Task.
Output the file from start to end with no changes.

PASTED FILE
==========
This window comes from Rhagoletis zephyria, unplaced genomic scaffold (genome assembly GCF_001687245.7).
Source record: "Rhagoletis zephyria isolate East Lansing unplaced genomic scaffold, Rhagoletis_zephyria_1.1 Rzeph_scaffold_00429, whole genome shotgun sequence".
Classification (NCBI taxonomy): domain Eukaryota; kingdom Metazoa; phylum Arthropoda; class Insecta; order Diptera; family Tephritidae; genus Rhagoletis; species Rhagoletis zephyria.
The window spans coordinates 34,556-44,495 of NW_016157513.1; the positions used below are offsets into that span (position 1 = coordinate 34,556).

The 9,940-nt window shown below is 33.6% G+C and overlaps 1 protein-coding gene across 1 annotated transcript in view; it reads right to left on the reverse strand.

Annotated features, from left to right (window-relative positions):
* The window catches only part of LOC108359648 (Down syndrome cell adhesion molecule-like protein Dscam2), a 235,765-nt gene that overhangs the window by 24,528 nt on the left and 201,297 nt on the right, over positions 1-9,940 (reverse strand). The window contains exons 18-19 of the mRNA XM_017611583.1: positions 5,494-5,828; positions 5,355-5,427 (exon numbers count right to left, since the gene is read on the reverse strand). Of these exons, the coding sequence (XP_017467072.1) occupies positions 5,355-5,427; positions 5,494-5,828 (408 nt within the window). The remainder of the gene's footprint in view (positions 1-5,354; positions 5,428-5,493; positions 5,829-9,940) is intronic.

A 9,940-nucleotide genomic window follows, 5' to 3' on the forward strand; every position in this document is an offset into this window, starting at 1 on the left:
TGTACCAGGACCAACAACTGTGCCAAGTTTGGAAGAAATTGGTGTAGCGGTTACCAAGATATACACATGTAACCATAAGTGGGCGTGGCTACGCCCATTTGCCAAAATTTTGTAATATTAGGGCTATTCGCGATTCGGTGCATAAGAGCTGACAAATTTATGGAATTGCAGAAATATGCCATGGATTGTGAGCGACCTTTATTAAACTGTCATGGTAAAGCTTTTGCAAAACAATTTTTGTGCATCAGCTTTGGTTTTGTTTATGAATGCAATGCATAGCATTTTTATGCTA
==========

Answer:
This window comes from Rhagoletis zephyria, unplaced genomic scaffold (genome assembly GCF_001687245.7).
Source record: "Rhagoletis zephyria isolate East Lansing unplaced genomic scaffold, Rhagoletis_zephyria_1.1 Rzeph_scaffold_00429, whole genome shotgun sequence".
Classification (NCBI taxonomy): domain Eukaryota; kingdom Metazoa; phylum Arthropoda; class Insecta; order Diptera; family Tephritidae; genus Rhagoletis; species Rhagoletis zephyria.
The window spans coordinates 34,556-44,495 of NW_016157513.1; the positions used below are offsets into that span (position 1 = coordinate 34,556).

The 9,940-nt window shown below is 33.6% G+C and overlaps 1 protein-coding gene across 1 annotated transcript in view; it reads right to left on the reverse strand.

Annotated features, from left to right (window-relative positions):
* The window catches only part of LOC108359648 (Down syndrome cell adhesion molecule-like protein Dscam2), a 235,765-nt gene that overhangs the window by 24,528 nt on the left and 201,297 nt on the right, over positions 1-9,940 (reverse strand). The window contains exons 18-19 of the mRNA XM_017611583.1: positions 5,494-5,828; positions 5,355-5,427 (exon numbers count right to left, since the gene is read on the reverse strand). Of these exons, the coding sequence (XP_017467072.1) occupies positions 5,355-5,427; positions 5,494-5,828 (408 nt within the window). The remainder of the gene's footprint in view (positions 1-5,354; positions 5,428-5,493; positions 5,829-9,940) is intronic.

A 9,940-nucleotide genomic window follows, 5' to 3' on the forward strand; every position in this document is an offset into this window, starting at 1 on the left:
TGTACCAGGACCAACAACTGTGCCAAGTTTGGAAGAAATTGGTGTAGCGGTTACCAAGATATACACATGTAACCATAAGTGGGCGTGGCTACGCCCATTTGCCAAAATTTTGTAATATTAGGGCTATTCGCGATTCGGTGCATAAGAGCTGACAAATTTATGGAATTGCAGAAATATGCCATGGATTGTGAGCGACCTTTATTAAACTGTCATGGTAAAGCTTTTGCAAAACAATTTTTGTGCATCAGCTTTGGTTTTGTTTATGAATGCAATGCATAGCATTTTTATGCTA